Richard, Pat Nixon Exposed to Radiation on 1959 Russia Visit

Documents regarding incident published online for first time
By Evann Gastaldo,  Newser Staff
Posted Sep 23, 2022 2:00 AM CDT
Updated Sep 25, 2022 4:15 PM CDT
Richard Nixon, Wife Exposed to Radiation on 1959 Russia Visit
Britain's Prince Charles walks with first lady Pat Nixon, President Richard Nixon and his daughter Tricia Nixon on the White House lawn in Washington, July 16, 1970.   (AP Photo, File)

Declassified documents just released online for the first time reveal that Richard and Pat Nixon were exposed to a significant dose of ionizing radiation during a trip to Russia in 1959. The then-VP and his wife were staying at the US ambassador's residence in Moscow when it occurred, but they were not told about it. In fact, a member of Nixon's Secret Service detail, James Golden, didn't inform the State Department until 1976 that detection equipment had measured significant levels of radiation, the Guardian reports.

Golden made the revelation after the so-called "Moscow Signal" controversy, involving microwave radiation reportedly directed at the US embassy in Moscow, started making headlines earlier that year, the Guardian reported earlier this month after documents related to that controversy were also declassified and posted online for the first time. Golden believed the information about radiation exposure during Nixon's trip (particularly around his sleeping quarters in Spaso House) was relevant to the State Department's investigation into the "Moscow Signal," so he went to the department with the information after the Moscow Signal made the news, according to the National Security Archive at George Washington University, which published all the documents online.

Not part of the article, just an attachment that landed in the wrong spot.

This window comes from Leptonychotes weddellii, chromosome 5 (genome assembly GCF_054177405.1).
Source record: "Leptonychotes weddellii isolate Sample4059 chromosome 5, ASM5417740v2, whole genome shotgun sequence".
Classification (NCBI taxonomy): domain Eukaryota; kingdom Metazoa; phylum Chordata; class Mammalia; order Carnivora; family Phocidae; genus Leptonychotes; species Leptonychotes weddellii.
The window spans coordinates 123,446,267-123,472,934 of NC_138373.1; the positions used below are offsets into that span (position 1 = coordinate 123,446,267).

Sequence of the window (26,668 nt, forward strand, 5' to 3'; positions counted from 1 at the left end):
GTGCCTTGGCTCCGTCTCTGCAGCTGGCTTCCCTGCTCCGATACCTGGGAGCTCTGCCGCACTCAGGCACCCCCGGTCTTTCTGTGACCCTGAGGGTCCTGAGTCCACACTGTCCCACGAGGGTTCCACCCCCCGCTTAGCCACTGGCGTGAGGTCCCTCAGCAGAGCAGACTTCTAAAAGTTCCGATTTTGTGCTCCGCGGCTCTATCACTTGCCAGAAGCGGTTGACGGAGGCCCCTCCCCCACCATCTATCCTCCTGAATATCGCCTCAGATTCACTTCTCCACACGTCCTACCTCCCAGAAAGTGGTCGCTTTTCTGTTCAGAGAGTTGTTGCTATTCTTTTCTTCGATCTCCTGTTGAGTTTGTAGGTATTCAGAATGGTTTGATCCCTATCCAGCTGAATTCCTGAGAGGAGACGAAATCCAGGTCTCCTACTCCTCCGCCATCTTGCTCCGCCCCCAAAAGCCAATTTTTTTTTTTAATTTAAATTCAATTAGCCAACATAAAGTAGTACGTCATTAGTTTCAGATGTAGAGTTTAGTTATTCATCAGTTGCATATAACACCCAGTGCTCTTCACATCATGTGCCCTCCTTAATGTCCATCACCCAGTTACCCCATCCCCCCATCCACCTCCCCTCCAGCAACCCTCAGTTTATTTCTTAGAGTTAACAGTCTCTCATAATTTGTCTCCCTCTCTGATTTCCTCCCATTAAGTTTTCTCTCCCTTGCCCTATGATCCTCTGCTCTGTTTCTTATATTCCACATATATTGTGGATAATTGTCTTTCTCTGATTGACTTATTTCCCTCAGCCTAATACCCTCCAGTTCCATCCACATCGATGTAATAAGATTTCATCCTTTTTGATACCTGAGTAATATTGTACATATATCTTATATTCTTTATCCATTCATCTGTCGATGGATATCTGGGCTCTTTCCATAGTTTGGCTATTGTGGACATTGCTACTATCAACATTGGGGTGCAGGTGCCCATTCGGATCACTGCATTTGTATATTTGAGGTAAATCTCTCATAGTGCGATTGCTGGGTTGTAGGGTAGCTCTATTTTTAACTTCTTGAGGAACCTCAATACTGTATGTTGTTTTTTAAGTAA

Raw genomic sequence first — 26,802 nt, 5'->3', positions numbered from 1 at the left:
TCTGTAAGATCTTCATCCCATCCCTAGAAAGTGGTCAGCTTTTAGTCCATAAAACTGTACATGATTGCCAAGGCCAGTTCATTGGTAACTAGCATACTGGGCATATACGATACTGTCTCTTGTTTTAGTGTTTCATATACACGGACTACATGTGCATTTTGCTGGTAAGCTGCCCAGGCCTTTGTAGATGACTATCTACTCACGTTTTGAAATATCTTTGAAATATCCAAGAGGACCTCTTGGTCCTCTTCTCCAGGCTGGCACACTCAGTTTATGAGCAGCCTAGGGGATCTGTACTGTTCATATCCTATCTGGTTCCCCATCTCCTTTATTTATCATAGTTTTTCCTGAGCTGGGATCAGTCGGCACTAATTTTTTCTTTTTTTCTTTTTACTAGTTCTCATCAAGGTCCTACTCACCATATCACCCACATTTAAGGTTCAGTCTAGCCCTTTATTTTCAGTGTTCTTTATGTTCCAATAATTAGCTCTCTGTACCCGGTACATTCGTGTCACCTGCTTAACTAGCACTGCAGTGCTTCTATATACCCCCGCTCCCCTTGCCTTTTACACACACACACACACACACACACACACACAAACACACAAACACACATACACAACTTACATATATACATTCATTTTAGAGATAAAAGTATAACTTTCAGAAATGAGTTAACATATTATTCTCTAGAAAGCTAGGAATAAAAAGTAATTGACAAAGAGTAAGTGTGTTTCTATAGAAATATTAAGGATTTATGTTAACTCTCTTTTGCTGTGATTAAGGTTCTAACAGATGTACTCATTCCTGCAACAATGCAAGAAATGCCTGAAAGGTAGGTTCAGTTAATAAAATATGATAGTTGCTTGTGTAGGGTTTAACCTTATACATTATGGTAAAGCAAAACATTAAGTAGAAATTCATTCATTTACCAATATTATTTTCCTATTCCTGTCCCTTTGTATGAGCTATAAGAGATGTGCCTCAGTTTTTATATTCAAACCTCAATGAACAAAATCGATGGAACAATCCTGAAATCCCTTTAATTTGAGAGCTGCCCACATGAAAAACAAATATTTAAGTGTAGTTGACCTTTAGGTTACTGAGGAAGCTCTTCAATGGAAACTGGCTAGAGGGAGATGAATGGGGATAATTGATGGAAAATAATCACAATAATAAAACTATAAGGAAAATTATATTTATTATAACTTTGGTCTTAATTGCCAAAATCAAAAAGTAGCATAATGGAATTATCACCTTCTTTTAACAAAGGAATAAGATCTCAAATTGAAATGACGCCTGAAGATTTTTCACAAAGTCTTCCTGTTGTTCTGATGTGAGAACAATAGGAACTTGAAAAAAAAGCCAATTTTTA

The story was reported at the time, but the underlying documentation had not been published online until now. Golden said he was told he'd been exposed to a "massive" dose. Ionizing radiation can be harmful, and the dose the Nixons were exposed to was 15 roentgen per hour; the permissible standard for occupational exposure in the US at the time was 5 roentgen per year. (See the documents here.)

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